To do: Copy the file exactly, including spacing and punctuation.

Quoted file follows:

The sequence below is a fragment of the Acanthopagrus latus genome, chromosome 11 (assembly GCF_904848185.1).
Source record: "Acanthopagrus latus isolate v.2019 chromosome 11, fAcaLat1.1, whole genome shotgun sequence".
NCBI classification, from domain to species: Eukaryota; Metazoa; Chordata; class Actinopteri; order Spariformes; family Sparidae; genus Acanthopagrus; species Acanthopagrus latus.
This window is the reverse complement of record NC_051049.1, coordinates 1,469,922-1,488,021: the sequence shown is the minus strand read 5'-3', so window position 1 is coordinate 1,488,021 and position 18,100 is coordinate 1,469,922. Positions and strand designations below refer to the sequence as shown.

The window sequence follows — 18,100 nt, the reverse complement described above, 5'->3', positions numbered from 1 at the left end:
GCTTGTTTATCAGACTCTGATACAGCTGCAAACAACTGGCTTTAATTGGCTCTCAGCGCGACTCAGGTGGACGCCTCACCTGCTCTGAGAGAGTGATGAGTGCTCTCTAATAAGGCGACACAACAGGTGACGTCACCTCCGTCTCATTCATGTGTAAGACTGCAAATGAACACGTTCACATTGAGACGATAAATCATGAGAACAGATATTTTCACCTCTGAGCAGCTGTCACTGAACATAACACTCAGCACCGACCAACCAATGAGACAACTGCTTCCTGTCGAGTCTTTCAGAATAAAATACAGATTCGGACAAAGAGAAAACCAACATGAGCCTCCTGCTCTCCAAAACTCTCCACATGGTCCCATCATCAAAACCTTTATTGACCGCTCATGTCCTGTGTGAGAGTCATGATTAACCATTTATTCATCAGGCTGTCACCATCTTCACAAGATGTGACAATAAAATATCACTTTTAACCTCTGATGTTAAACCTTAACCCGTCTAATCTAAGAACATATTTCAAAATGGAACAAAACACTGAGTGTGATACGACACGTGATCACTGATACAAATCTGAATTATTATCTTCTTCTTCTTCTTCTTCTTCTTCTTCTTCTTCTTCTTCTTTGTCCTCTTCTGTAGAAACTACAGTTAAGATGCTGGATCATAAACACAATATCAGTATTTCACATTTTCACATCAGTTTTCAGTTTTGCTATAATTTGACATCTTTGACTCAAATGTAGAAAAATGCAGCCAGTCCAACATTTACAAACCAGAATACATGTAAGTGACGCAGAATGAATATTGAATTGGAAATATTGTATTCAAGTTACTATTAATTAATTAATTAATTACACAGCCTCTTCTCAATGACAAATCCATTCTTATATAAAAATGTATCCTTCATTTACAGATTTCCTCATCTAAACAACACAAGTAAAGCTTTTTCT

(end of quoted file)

The sequence below is a fragment of the Acanthopagrus latus genome, chromosome 11 (assembly GCF_904848185.1).
Source record: "Acanthopagrus latus isolate v.2019 chromosome 11, fAcaLat1.1, whole genome shotgun sequence".
NCBI classification, from domain to species: Eukaryota; Metazoa; Chordata; class Actinopteri; order Spariformes; family Sparidae; genus Acanthopagrus; species Acanthopagrus latus.
This window is the reverse complement of record NC_051049.1, coordinates 1,469,922-1,488,021: the sequence shown is the minus strand read 5'-3', so window position 1 is coordinate 1,488,021 and position 18,100 is coordinate 1,469,922. Positions and strand designations below refer to the sequence as shown.

The window sequence follows — 18,100 nt, the reverse complement described above, 5'->3', positions numbered from 1 at the left end:
GCTTGTTTATCAGACTCTGATACAGCTGCAAACAACTGGCTTTAATTGGCTCTCAGCGCGACTCAGGTGGACGCCTCACCTGCTCTGAGAGAGTGATGAGTGCTCTCTAATAAGGCGACACAACAGGTGACGTCACCTCCGTCTCATTCATGTGTAAGACTGCAAATGAACACGTTCACATTGAGACGATAAATCATGAGAACAGATATTTTCACCTCTGAGCAGCTGTCACTGAACATAACACTCAGCACCGACCAACCAATGAGACAACTGCTTCCTGTCGAGTCTTTCAGAATAAAATACAGATTCGGACAAAGAGAAAACCAACATGAGCCTCCTGCTCTCCAAAACTCTCCACATGGTCCCATCATCAAAACCTTTATTGACCGCTCATGTCCTGTGTGAGAGTCATGATTAACCATTTATTCATCAGGCTGTCACCATCTTCACAAGATGTGACAATAAAATATCACTTTTAACCTCTGATGTTAAACCTTAACCCGTCTAATCTAAGAACATATTTCAAAATGGAACAAAACACTGAGTGTGATACGACACGTGATCACTGATACAAATCTGAATTATTATCTTCTTCTTCTTCTTCTTCTTCTTCTTCTTCTTCTTCTTCTTTGTCCTCTTCTGTAGAAACTACAGTTAAGATGCTGGATCATAAACACAATATCAGTATTTCACATTTTCACATCAGTTTTCAGTTTTGCTATAATTTGACATCTTTGACTCAAATGTAGAAAAATGCAGCCAGTCCAACATTTACAAACCAGAATACATGTAAGTGACGCAGAATGAATATTGAATTGGAAATATTGTATTCAAGTTACTATTAATTAATTAATTAATTACACAGCCTCTTCTCAATGACAAATCCATTCTTATATAAAAATGTATCCTTCATTTACAGATTTCCTCATCTAAACAACACAAGTAAAGCTTTTTCT